Fixing ghost panning – a reboot

In my last post about gesture decorators I came up with a rather crude solution to fix the ghost panning issue. It turns out that there is a much cleaner, much more elegant solution to this problem.

Why does ghost panning appear at all? It’s because our wrapping elements take up as much space as possible – due to flexbox. So what if we could force the wrappers to effectively display like an inline item, so that it would only take up as much space as necessary?

Enter alignSelf: 'flex-start' #

After attending React Europe and chatting with @vjeux it turns out we have a much cleaner method of getting our wrappers to behave properly.

By adding alignSelf: 'flex-start' to the wrapper’s style, we achieve exactly what is written above – an inline version of our element, which automatically resizes itself to its content’s size.

This enables us to remove the cruft which has been added with the last iteration and substitute it with a very tiny piece. But it does not only clean up our code, it allows to really compose our decorators together, as there is no need for any size updates to bubble up the tree. Our decorators just wrap themselves around the components as tight as possible.

Old vs new #

Here is a quick comparison of the changed parts for the panning decorator using the old and the new method:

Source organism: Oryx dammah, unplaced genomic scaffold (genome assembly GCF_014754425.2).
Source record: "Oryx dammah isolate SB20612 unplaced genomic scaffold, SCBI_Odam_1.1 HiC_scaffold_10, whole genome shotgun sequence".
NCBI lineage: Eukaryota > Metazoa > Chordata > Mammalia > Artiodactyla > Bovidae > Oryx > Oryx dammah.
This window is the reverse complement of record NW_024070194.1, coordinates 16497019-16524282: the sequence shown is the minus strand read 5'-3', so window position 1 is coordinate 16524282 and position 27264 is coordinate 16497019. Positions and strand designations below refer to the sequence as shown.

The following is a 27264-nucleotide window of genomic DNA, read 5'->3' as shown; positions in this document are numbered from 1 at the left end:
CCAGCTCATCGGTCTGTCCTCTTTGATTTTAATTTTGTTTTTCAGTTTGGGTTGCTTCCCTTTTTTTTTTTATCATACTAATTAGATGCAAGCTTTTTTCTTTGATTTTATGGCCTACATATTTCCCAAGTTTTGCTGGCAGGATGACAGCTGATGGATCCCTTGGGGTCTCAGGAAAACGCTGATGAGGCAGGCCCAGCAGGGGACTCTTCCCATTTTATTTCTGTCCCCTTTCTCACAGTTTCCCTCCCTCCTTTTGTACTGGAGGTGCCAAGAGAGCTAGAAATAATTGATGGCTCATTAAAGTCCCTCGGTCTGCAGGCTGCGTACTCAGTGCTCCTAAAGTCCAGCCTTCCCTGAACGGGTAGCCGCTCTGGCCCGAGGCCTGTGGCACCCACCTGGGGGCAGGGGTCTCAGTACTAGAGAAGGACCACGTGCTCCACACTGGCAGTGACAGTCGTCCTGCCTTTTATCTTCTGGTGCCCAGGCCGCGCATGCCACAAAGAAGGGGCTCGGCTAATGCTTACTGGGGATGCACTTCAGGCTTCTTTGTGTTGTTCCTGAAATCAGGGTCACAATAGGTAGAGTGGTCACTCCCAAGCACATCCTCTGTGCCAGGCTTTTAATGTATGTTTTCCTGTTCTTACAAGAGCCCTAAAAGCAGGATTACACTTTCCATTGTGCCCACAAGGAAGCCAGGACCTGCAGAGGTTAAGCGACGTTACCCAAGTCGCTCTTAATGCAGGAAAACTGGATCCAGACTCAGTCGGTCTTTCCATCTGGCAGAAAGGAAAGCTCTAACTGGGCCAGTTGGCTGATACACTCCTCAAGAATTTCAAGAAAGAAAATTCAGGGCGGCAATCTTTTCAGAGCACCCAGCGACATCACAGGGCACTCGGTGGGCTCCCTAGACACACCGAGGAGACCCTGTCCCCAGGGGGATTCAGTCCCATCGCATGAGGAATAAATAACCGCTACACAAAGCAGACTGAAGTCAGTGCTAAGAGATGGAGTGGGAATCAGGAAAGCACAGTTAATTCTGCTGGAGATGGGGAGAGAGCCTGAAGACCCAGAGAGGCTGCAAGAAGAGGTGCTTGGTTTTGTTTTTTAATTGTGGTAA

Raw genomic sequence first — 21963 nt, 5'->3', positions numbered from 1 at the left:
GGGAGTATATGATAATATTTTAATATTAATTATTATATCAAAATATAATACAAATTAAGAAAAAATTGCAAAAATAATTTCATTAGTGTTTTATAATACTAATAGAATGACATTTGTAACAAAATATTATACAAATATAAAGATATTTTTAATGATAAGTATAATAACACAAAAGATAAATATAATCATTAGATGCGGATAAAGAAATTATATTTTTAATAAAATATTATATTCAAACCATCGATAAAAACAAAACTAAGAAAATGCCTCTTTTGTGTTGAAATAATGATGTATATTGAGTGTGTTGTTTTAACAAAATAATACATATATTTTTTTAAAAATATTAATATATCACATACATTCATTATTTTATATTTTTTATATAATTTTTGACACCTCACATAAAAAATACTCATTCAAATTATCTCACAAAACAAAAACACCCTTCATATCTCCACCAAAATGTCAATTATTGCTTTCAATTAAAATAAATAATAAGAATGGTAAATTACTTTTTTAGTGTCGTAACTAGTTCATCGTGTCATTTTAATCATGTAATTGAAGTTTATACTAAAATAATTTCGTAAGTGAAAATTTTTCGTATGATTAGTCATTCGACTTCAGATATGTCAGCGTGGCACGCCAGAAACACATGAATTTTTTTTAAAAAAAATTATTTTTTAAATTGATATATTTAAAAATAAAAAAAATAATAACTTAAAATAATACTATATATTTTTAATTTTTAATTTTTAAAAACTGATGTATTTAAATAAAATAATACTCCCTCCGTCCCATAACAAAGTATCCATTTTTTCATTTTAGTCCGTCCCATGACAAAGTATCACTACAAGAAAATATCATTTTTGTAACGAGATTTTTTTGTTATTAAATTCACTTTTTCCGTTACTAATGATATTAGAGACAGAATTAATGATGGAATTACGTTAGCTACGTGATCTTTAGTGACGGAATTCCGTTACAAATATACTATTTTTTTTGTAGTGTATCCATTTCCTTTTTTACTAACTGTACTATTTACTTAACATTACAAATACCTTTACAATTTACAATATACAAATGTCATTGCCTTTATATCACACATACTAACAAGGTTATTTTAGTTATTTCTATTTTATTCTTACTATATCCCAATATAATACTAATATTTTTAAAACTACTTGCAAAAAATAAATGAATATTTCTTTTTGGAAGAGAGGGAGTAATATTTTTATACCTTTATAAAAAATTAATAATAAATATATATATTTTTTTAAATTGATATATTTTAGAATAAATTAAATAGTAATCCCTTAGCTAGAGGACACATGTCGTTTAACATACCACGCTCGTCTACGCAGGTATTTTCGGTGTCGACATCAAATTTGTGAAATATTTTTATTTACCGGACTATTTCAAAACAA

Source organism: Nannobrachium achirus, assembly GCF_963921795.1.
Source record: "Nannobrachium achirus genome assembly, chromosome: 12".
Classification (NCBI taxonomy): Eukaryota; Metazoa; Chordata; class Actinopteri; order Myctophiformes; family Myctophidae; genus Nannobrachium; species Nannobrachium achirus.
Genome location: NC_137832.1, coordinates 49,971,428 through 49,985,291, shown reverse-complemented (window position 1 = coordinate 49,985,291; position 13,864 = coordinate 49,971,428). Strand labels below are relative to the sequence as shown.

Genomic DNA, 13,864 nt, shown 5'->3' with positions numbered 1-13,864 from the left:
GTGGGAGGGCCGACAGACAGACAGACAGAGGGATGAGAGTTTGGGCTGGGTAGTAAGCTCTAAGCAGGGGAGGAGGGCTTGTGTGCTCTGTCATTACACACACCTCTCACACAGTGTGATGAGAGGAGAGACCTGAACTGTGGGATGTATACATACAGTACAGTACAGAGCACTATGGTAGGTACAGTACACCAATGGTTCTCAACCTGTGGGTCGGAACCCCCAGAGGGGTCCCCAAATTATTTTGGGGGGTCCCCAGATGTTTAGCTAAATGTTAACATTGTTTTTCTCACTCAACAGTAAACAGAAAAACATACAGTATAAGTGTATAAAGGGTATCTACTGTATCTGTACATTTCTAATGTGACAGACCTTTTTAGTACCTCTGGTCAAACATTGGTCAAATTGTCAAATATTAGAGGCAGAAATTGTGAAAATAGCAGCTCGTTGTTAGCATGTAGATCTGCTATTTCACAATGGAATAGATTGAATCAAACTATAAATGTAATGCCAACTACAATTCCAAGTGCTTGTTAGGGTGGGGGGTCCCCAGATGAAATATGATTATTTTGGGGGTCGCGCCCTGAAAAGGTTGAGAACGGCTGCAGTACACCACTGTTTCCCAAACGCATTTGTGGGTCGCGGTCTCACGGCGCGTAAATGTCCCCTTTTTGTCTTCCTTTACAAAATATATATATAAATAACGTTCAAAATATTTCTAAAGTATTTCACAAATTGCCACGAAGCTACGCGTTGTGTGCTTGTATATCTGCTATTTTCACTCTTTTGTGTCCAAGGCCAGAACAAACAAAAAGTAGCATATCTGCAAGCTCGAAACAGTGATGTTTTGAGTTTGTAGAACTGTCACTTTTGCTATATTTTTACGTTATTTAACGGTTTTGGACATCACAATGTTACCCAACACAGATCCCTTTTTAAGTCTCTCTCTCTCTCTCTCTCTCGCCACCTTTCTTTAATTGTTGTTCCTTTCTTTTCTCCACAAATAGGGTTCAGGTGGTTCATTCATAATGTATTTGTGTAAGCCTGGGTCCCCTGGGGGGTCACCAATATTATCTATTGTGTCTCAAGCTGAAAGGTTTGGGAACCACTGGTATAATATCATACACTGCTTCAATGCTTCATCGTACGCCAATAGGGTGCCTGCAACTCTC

Constructor #

before #

constructor(props, context) {
  super(props, context);

  this.lastX = 0;
  this.lastY = 0;

  this.state = {
    absoluteChangeX: 0,
    absoluteChangeY: 0,
    changeX: 0,
    changeY: 0,
    decoratedViewWidth: null,
    decoratedViewHeight: null
  };
}

after #

constructor(props, context) {
  super(props, context);

  this.lastX = 0;
  this.lastY = 0;

  this.state = {
    absoluteChangeX: 0,
    absoluteChangeY: 0,
    changeX: 0,
    changeY: 0
  };
}

componentDidMount #

before #

componentDidMount() {
  setTimeout(() => {
    UIManager.measure(React.findNodeHandle(this.refs.decorated), (x, y, w, h) => {
      this.setState({
        decoratedViewHeight: h,
        decoratedViewWidth: w
      });
    }, 0);
  });
}

after #

poof – gone!

render #

before #

render() {
  const {
    onPanBegin,
    onPan,
    onPanEnd,
    panningDecoratorStyle,
    ...props
  } = this.props;

  const state = {
    decoratedViewWidth: width,
    decoratedViewHeight: height,
    ...rest
  } = this.state;

  const style = {
    ...panningDecoratorStyle,
    width,
    height
  };

  return (
    <View {...this._panResponder.panHandlers} style={style}>
      <BaseComponent ref="decorated" {...props} {...rest} />
    </View>
  );
}

after #

render() {
  const {
    onPanBegin,
    onPan,
    onPanEnd,
    panningDecoratorStyle,
    ...props
  } = this.props;

  const style = {
    ...panningDecoratorStyle,
    alignSelf: 'flex-start'
  };

  return (
    <View {...this._panResponder.panHandlers} style={style}>
      <BaseComponent {...props} {...this.state} />
    </View>
  );
}

As you can see, this tiny change reduces our complexity and gets rid of any need for a ref or a hacky setTimeout.

Conclusion #

This is a major win – simpler code, more flexibility!

I have just released a gesture decorator package which contains two decorators ready for use. The package is a work in progress and I have a few ideas to make the gesture decorators way more usable/reusable than they are now. But it is too early to go into details. For now: enjoy!

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